Duhamel & Radford Confirm Retirement
After winning gold in team event and bronze in the individual event, Canadians confirm that they’re done with competition.
For fans of some skaters, the Olympics will be both one of the happiest and one of the saddest times for them. If they’re lucky, they’ll get to see their skater win, or at least medal. But it’s very common for those skaters to then immediately retire from competition, either due to the success or, more often, because they were already planning to.
This wasn’t always the case. In earlier years, skaters would often do the World Championships as their last competition instead. But 1994 saw a lot of skaters clear out after Lillehammer, and the most of the Olympics since have seen the same. 1998 even lost all four Olympic champions before Worlds, and the 2006 Worlds didn’t include any of them either (although one later came back).
There was definitely a question mark lingering around Aliona Savchenko & Bruno Massot from the moment they won the gold on Thursday. They’d spoke of staying around longer, but they’d really only ever been after one thing, which they’d just gotten. Nonetheless, at the press conference after the competition, they said they’ll at least do this year’s Worlds. Silver medalists Wenjing Sui & Cong Han aren’t expected to retire, and indeed they’re also World-bound. But bronze medalists Meagan Duhamel & Eric Radford had already indicated they wouldn’t be continuing past PyeongChang, and at the press conference, they confirmed they are now retired.
The team gold and individual bronze is a wonderful note for them to go out on. They capped off well a successful career that included two World titles, the technical boundaries of pairs skating pushed, and the first coming out of a skater who had everything to lose.
Two Skaters Form an Unusual Team
Meagan Duhamel was the first of the two skaters to have success, getting a pair of top ten finishes at the World Championships with partner Craig Buntin, before heartbreakingly just missing the 2010 Olympics, which had been the purpose of their partnership. When he retired, she considered doing the same. Also considering retirement was Eric Radford, who had spent years struggling with partners who weren’t his equal. Despite the lack of results, he was becoming known as a very artistic skater.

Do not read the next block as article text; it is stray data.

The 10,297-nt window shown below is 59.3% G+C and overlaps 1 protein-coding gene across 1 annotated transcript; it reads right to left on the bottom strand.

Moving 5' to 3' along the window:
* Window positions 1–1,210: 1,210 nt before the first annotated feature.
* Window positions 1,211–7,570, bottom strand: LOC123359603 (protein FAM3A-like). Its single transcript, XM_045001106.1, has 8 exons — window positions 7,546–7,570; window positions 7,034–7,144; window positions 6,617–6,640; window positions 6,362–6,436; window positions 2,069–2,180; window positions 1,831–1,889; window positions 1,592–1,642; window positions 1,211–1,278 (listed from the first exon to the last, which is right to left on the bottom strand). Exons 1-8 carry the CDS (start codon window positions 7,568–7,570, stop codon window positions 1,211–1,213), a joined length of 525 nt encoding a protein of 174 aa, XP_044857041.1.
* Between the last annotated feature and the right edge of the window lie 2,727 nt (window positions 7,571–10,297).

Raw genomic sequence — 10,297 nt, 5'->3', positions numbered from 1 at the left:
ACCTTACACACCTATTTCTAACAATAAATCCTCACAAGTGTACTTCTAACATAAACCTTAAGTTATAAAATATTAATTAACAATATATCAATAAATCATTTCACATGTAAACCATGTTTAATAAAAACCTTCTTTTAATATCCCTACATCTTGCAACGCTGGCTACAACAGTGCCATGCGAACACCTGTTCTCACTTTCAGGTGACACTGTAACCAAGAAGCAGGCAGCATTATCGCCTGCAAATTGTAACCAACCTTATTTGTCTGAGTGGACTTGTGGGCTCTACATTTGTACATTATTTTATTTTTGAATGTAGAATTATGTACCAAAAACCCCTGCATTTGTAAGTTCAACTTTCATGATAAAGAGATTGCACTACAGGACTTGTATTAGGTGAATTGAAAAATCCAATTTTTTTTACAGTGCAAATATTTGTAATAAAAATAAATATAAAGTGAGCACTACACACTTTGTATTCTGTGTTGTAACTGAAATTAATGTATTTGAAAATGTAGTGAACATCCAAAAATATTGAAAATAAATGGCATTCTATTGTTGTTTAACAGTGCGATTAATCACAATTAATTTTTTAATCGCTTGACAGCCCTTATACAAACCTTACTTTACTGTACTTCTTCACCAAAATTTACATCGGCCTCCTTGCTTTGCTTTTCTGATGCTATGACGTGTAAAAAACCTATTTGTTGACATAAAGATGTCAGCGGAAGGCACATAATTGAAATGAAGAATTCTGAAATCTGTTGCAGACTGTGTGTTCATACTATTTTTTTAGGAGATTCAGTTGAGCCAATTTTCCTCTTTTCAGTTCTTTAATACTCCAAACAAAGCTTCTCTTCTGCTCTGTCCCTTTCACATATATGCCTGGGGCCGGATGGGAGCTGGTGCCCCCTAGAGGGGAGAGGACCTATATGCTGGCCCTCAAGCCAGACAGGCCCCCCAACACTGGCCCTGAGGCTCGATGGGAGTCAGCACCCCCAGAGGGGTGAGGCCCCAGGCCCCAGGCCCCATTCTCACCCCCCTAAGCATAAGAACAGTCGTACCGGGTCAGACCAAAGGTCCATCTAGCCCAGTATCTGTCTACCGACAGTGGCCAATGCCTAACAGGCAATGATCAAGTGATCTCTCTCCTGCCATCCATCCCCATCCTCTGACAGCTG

That would make him and Duhamel seem an odd match. She was an athletic skater rather than an artistic one. But in the summer of 2010, the two of them decided to make a go of it. Canada changed its guard in pairs following that Olympics, and they quickly rose, claiming silver, and getting attention at Worlds when he skated most of their short program with a broken nose!
But Radford had been taking his knocks since he was young. It was something he would talk about frequently, the bullying he endured being a figure skating boy in a small town in Ontario. And that was before he came out late in 2014, when the team were at the height of their career. He was the second skater to come out during his career proper, and the first one, Rudy Galindo, had at the time been left with nothing to lose. Radford risked far more doing it, though thankfully the pair never seemed to suffer much for it.